Skip to content

False Alarm: Antarctic Ice Shelves Not Melting At All, New Field Data Show

Twenty-year-old models which have suggested serious ice loss in the eastern Antarctic have been compared with reality for the first time – and found to be wrong, so much so that it now appears that no ice is being lost at all.

“Previous ocean models … have predicted temperatures and melt rates that are too high, suggesting a significant mass loss in this region that is actually not taking place,” says Tore Hattermann of the Norwegian Polar Institute, member of a team which has obtained two years’ worth of direct measurements below the massive Fimbul Ice Shelf in eastern Antarctica – the first ever to be taken.

According to a statement from the American Geophysical Union, announcing the new research:

It turns out that past studies, which were based on computer models without any direct data for comparison or guidance, overestimate the water temperatures and extent of melting beneath the Fimbul Ice Shelf. This has led to the misconception, Hattermann said, that the ice shelf is losing mass at a faster rate than it is gaining mass, leading to an overall loss of mass.

The team’s results show that water temperatures are far lower than computer models predicted …

Hatterman and his colleagues, using 12 tons of hot-water drilling equipment, bored three holes more than 200m deep through the Fimbul Shelf, which spans an area roughly twice the size of New Jersey. The location of each hole was cunningly chosen so that the various pathways by which water moves beneath the ice shelf could be observed, and instruments were lowered down.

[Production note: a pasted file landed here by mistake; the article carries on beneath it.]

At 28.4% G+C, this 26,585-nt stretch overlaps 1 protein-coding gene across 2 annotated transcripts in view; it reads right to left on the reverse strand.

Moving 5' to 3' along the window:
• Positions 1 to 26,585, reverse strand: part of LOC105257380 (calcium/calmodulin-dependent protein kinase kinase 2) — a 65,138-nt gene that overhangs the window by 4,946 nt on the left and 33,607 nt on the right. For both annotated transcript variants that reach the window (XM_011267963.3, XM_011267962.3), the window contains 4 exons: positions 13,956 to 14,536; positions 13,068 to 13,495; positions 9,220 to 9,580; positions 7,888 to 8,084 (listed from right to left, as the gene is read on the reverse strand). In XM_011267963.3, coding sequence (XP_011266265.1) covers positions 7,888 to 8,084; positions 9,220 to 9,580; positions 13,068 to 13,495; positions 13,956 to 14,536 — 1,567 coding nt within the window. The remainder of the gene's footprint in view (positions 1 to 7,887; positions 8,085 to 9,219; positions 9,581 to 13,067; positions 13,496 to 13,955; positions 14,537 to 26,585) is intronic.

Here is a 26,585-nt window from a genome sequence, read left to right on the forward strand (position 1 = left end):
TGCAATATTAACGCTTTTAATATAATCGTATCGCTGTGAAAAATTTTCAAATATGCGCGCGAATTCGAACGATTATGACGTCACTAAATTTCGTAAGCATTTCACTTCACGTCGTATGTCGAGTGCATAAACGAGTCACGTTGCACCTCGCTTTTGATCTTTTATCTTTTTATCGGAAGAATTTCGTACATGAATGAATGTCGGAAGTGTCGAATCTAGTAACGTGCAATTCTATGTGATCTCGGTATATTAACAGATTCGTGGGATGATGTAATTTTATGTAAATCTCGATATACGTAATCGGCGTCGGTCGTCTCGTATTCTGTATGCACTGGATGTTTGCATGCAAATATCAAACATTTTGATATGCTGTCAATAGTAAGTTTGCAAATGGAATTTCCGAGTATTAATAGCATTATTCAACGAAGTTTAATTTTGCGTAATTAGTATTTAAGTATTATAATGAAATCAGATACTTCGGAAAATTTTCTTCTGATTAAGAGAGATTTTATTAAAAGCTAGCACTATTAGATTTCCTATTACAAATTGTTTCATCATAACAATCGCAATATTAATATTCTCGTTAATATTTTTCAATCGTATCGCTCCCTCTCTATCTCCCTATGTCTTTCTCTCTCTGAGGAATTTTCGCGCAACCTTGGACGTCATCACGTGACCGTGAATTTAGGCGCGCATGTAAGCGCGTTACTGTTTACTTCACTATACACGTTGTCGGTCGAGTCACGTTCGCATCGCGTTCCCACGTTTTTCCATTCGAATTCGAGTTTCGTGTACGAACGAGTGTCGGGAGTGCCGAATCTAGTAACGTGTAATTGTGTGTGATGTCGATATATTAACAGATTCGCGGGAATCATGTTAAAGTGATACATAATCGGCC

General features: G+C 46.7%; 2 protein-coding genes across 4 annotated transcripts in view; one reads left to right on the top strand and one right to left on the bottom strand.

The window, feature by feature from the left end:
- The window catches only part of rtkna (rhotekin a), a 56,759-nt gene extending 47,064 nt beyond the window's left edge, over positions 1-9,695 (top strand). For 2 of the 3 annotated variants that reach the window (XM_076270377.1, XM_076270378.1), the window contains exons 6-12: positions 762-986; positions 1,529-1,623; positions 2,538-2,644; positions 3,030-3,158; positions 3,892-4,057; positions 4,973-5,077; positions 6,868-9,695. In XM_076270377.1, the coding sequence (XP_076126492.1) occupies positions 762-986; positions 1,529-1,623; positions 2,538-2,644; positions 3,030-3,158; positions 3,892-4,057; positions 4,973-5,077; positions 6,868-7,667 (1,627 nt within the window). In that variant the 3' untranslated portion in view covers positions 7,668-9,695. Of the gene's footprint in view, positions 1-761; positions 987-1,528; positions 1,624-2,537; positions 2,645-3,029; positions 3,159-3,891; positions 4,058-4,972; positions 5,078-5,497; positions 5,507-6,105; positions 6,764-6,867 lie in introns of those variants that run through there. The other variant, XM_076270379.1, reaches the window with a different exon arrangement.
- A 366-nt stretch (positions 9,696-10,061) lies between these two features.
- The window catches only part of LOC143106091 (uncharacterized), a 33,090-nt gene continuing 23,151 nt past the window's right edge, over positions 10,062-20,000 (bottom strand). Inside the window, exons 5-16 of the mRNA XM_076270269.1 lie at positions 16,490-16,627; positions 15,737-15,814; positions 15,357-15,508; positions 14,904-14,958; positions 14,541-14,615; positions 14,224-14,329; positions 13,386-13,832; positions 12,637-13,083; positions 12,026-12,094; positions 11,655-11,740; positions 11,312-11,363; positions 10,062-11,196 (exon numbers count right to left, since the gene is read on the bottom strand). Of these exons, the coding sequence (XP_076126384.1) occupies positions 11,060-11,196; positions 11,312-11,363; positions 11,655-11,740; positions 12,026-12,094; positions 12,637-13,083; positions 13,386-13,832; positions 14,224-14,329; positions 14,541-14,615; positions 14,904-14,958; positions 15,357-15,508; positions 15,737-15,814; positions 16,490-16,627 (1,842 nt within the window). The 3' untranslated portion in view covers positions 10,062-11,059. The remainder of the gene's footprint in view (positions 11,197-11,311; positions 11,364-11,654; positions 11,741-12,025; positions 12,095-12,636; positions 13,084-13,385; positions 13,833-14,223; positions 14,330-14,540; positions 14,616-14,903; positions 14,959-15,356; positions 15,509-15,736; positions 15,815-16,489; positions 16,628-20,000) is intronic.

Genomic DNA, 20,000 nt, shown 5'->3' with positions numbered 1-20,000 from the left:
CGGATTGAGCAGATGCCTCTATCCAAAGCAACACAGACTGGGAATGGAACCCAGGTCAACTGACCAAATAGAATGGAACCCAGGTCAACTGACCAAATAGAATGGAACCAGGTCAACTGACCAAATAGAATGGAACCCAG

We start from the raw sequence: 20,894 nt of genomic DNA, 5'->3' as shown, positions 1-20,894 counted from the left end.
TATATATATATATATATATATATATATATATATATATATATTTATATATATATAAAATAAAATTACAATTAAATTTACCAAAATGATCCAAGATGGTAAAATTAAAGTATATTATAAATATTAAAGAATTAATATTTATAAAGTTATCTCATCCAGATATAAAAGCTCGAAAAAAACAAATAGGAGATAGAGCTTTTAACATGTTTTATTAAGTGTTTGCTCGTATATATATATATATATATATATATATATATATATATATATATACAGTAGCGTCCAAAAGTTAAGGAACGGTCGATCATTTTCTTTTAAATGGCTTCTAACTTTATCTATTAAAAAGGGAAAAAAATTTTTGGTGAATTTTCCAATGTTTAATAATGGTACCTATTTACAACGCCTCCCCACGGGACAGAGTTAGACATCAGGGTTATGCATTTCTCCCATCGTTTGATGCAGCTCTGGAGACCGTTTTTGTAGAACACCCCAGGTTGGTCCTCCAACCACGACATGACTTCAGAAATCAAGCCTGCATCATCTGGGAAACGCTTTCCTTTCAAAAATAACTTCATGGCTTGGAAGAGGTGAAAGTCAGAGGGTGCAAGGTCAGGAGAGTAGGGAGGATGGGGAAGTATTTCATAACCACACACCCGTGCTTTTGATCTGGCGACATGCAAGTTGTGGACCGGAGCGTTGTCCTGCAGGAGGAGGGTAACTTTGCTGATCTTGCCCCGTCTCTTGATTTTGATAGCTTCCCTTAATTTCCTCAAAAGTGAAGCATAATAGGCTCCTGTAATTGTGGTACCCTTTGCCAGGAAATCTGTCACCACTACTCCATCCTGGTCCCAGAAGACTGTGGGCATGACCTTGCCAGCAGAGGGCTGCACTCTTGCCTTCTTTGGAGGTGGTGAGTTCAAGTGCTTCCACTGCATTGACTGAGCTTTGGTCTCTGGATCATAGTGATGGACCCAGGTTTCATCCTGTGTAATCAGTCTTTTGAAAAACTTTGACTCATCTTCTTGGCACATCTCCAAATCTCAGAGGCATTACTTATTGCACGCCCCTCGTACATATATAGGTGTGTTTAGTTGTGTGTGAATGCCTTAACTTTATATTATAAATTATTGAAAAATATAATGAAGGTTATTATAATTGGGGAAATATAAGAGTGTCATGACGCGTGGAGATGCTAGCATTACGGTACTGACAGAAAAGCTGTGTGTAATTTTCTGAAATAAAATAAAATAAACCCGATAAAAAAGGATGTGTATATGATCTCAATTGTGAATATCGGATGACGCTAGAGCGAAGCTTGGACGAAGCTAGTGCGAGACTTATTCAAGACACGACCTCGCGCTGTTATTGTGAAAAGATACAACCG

The boffins also supplemented their data craftily by harvesting info from a biology project, the Marine Mammal Exploration of the Oceans Pole to Pole (MEOP) effort, which had seen sensor packages attached to elephant seals.

“Nobody was expecting that the MEOP seals from Bouvetoya would swim straight to the Antarctic and stay along the Fimbul Ice Shelf for the entire winter,” Hattermann says. “But this behaviour certainly provided an impressive and unique data set.”

Full story

 

see also this 2009 Guardian Scare: World’s largest ice sheet melting faster than expected

East Antarctic sheet shedding 57bn tonnes of ice a year and contributing to sea level rises, according to Nasa aerial survey

Polar landscape of Holtedehl Bay, Antarctica

Scientists believe that Antarctica could lose more ice than Greenland within a few years.

 

The world’s largest ice sheet has started to melt along its coastal fringes, raising fears that global sea levels will rise faster than scientists expected.

The East Antarctic ice sheet, which makes up three-quarters of the continent’s 14,000 sq km, is losing around 57bn tonnes of ice a year into surrounding waters, according to a satellite survey of the region.

Scientists had thought the ice sheet was reasonably stable, but measurements taken from Nasa’s gravity recovery and climate experiment (Grace) show that it started to lose ice steadily from 2006.

The measurements suggest the polar continent could soon contribute more to global sea level rises than Greenland, which is shedding more than 250bn tonnes of ice a year, adding 0.7mm to annual sea level rises.

Satellite data from the whole of Antarctica show the region is now losing around 190bn tonnes of ice a year. Uncertainties in the measurements mean the true ice loss could be between 113bn and 267bn tonnes.

Full story